In this counseling answer:
“Make sure that everything you do is well explained so that she sees the logic and meaning behind your new way of life. Eleven-year-old are at that stage where cognitively they are able to engage in more higher-order thinking, and they will naturally become very inquisitive and critical. Try your best to provide truthful, honest answers in a way she can understand. Mind you, it’s not easy but very important for a young teen!!”
As-salamu `alaikum sister,
Thank you for writing us. I think you have a good grasp and feel of the situation before you. I sense that you are aware of the dangers of pushing your daughter too hard and too fast, given the fact that Islam is something new to her life, and she is probably very much embedded in her ways at this point.
For a young teen, of course, that includes certain social norms that she is probably pretty adamant about. Nevertheless, the evolution that she sees occurring in you will have an impact on her, either directly or indirectly, as you are her first and foremost role model.
As such, my suggestion is to continue on the path you have started, by introducing Islam slowly and softly in your daughter’s life. However, also be clear with her that as Muslims things will be different at home, and she is free to help out and contribute to building this new home environment. Invite her to help you in doing this, do as many things together as you can, and help her to see and understand how Islam has touched you and changed your life for the better.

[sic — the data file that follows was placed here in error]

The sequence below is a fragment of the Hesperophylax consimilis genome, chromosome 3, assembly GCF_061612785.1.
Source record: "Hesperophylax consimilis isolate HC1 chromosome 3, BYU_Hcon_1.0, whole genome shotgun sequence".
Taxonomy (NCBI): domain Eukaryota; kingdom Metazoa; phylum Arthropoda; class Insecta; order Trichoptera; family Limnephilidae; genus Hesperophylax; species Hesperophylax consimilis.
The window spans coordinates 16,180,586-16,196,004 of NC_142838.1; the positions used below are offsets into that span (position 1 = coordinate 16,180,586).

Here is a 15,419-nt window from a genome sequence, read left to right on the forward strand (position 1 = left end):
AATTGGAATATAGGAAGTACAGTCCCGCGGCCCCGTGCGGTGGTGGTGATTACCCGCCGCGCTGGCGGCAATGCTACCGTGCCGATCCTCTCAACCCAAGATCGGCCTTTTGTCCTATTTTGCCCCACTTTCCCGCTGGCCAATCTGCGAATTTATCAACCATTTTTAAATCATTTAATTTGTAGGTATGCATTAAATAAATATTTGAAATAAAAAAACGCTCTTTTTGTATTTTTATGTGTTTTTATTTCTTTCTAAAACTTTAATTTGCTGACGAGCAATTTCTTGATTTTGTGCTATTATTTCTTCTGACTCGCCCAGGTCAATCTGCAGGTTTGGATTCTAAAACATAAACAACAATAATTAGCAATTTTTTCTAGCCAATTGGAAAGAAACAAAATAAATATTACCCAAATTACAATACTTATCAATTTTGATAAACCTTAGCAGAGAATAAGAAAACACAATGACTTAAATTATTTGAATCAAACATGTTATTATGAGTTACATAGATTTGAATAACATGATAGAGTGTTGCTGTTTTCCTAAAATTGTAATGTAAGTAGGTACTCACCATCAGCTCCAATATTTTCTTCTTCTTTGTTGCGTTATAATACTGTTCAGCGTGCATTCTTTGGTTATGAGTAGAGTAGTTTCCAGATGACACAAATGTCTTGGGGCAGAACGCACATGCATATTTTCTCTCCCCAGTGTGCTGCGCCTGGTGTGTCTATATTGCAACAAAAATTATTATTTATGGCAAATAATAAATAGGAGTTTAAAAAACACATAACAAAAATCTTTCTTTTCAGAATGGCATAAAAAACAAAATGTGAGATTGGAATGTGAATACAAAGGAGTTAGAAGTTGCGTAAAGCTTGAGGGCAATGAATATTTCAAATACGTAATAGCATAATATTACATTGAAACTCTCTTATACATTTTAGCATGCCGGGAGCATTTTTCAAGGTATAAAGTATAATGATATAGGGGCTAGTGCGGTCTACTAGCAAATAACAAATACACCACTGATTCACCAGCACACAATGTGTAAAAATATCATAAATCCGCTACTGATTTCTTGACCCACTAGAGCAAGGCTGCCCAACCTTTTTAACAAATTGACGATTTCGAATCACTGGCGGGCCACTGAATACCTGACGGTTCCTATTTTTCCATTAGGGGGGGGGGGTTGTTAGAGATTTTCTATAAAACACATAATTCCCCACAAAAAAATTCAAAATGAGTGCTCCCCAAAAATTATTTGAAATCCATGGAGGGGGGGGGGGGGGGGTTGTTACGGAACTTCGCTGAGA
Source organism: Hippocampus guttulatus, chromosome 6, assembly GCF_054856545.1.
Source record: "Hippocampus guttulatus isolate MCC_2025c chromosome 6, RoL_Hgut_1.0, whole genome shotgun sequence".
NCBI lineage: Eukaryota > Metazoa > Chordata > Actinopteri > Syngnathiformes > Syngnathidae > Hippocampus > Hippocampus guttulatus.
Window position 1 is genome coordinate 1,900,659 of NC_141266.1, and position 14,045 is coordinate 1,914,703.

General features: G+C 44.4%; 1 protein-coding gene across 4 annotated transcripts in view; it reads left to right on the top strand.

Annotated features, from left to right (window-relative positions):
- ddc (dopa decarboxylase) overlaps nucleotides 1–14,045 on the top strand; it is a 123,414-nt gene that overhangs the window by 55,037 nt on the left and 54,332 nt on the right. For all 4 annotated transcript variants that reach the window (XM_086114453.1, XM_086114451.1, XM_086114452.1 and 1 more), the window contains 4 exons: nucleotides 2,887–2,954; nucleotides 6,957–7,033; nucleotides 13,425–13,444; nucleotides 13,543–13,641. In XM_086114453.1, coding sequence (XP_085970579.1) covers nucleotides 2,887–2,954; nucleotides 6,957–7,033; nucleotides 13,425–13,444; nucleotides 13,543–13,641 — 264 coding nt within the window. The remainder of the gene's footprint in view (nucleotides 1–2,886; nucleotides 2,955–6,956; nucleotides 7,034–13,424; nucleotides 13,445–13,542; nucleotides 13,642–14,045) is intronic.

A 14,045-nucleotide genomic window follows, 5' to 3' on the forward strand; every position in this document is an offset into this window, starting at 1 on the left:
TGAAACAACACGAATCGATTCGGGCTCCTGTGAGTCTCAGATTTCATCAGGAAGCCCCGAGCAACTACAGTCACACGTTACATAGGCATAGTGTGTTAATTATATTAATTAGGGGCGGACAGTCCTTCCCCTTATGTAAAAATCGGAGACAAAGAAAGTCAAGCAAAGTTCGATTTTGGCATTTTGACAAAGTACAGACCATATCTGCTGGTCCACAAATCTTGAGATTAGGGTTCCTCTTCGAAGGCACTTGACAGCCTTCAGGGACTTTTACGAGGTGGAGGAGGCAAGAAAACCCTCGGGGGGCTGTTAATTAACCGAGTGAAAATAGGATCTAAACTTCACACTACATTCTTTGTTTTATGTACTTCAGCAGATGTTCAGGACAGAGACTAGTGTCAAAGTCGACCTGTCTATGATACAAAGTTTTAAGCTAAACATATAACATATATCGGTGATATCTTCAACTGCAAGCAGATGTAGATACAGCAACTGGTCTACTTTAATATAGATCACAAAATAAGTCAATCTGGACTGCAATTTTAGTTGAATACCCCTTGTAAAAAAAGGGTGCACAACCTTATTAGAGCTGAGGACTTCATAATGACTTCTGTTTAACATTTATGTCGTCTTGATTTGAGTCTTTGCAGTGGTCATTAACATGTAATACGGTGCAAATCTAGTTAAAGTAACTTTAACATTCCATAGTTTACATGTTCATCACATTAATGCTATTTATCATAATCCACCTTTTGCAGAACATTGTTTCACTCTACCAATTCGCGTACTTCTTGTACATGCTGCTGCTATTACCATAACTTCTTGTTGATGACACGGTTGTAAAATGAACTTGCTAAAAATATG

Don’t be too preachy but try to capitalize on the warmth of the mother-daughter relationship to share with her and let her see it for herself. Don’t shove it down her throat, in other words.
It’s times like these that the strength and closeness of your relationship is your greatest ally. Also, try to understand her, what she’s feeling, what reservations she has about Islam, try to answer her questions and so on.
Another very important point is to make sure that everything you do is well explained so that she sees the logic and meaning behind your new way of life. Eleven-year-old are at that stage where cognitively they are able to engage in more higher-order thinking, and they will naturally become very inquisitive and critical. Try your best to provide truthful, honest answers in a way she can understand. Mind you, it’s not easy but very important for a young teen!!
At the same time, I agree that having a Muslim husband in the home will be a huge boost, as long as you are both on the same page about how to raise your daughter and how you want the home culture to be like.
In sha’ Allah, in time your sincere dedication to Allah and His deen (religion) will rub off on your daughter, and she will want it for herself. Just be patient, be consistent, educate whenever possible and set a great example for her. And of course, make lots and lots of du’a for Allah to open her heart and allow her to see the beauty and truth of Islam, and for it to be meaningful for her.
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